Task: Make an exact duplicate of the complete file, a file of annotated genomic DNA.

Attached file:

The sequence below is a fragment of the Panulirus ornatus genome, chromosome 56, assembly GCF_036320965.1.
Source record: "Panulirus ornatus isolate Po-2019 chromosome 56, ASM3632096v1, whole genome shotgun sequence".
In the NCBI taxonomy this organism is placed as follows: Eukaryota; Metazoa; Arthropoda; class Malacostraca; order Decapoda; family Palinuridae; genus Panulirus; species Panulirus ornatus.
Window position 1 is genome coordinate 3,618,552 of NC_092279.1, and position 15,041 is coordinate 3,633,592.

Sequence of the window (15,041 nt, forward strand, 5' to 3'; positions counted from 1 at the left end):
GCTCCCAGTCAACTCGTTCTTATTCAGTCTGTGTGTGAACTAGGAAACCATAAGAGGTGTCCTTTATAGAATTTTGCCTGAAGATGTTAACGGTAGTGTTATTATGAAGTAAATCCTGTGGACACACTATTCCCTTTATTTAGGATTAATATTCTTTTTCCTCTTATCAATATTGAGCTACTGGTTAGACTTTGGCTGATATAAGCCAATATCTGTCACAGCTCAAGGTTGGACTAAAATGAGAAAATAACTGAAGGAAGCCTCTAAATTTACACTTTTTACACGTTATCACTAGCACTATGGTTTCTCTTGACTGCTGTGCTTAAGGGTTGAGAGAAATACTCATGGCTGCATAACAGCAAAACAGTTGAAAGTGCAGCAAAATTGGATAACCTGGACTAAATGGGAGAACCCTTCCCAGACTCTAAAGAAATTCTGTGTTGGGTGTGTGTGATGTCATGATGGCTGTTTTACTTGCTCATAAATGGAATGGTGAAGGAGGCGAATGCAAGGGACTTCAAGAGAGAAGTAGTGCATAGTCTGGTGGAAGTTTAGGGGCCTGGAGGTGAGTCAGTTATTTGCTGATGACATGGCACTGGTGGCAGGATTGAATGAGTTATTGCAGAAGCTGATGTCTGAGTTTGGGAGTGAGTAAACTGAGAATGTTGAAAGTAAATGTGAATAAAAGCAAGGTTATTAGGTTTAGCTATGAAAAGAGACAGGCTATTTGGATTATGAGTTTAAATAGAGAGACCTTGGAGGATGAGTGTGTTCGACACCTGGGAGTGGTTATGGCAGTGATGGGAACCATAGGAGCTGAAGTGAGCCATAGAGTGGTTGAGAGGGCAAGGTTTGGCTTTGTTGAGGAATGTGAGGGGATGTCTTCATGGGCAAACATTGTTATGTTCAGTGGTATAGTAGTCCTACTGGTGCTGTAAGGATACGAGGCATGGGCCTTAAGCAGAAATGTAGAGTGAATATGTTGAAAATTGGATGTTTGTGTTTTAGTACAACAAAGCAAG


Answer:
The sequence below is a fragment of the Panulirus ornatus genome, chromosome 56, assembly GCF_036320965.1.
Source record: "Panulirus ornatus isolate Po-2019 chromosome 56, ASM3632096v1, whole genome shotgun sequence".
In the NCBI taxonomy this organism is placed as follows: Eukaryota; Metazoa; Arthropoda; class Malacostraca; order Decapoda; family Palinuridae; genus Panulirus; species Panulirus ornatus.
Window position 1 is genome coordinate 3,618,552 of NC_092279.1, and position 15,041 is coordinate 3,633,592.

Sequence of the window (15,041 nt, forward strand, 5' to 3'; positions counted from 1 at the left end):
GCTCCCAGTCAACTCGTTCTTATTCAGTCTGTGTGTGAACTAGGAAACCATAAGAGGTGTCCTTTATAGAATTTTGCCTGAAGATGTTAACGGTAGTGTTATTATGAAGTAAATCCTGTGGACACACTATTCCCTTTATTTAGGATTAATATTCTTTTTCCTCTTATCAATATTGAGCTACTGGTTAGACTTTGGCTGATATAAGCCAATATCTGTCACAGCTCAAGGTTGGACTAAAATGAGAAAATAACTGAAGGAAGCCTCTAAATTTACACTTTTTACACGTTATCACTAGCACTATGGTTTCTCTTGACTGCTGTGCTTAAGGGTTGAGAGAAATACTCATGGCTGCATAACAGCAAAACAGTTGAAAGTGCAGCAAAATTGGATAACCTGGACTAAATGGGAGAACCCTTCCCAGACTCTAAAGAAATTCTGTGTTGGGTGTGTGTGATGTCATGATGGCTGTTTTACTTGCTCATAAATGGAATGGTGAAGGAGGCGAATGCAAGGGACTTCAAGAGAGAAGTAGTGCATAGTCTGGTGGAAGTTTAGGGGCCTGGAGGTGAGTCAGTTATTTGCTGATGACATGGCACTGGTGGCAGGATTGAATGAGTTATTGCAGAAGCTGATGTCTGAGTTTGGGAGTGAGTAAACTGAGAATGTTGAAAGTAAATGTGAATAAAAGCAAGGTTATTAGGTTTAGCTATGAAAAGAGACAGGCTATTTGGATTATGAGTTTAAATAGAGAGACCTTGGAGGATGAGTGTGTTCGACACCTGGGAGTGGTTATGGCAGTGATGGGAACCATAGGAGCTGAAGTGAGCCATAGAGTGGTTGAGAGGGCAAGGTTTGGCTTTGTTGAGGAATGTGAGGGGATGTCTTCATGGGCAAACATTGTTATGTTCAGTGGTATAGTAGTCCTACTGGTGCTGTAAGGATACGAGGCATGGGCCTTAAGCAGAAATGTAGAGTGAATATGTTGAAAATTGGATGTTTGTGTTTTAGTACAACAAAGCAAG